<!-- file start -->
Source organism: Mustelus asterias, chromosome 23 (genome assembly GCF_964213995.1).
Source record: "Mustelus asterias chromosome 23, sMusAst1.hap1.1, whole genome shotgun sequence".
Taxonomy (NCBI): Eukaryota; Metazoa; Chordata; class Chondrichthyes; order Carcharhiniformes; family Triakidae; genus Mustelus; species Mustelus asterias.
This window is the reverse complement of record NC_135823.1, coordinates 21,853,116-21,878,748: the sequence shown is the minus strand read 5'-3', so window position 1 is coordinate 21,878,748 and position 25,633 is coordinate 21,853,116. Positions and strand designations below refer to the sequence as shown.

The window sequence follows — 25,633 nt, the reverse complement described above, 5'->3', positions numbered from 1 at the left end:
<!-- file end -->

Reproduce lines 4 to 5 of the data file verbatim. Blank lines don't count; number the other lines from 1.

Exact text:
This window is the reverse complement of record NC_135823.1, coordinates 21,853,116-21,878,748: the sequence shown is the minus strand read 5'-3', so window position 1 is coordinate 21,878,748 and position 25,633 is coordinate 21,853,116. Positions and strand designations below refer to the sequence as shown.

The window sequence follows — 25,633 nt, the reverse complement described above, 5'->3', positions numbered from 1 at the left end: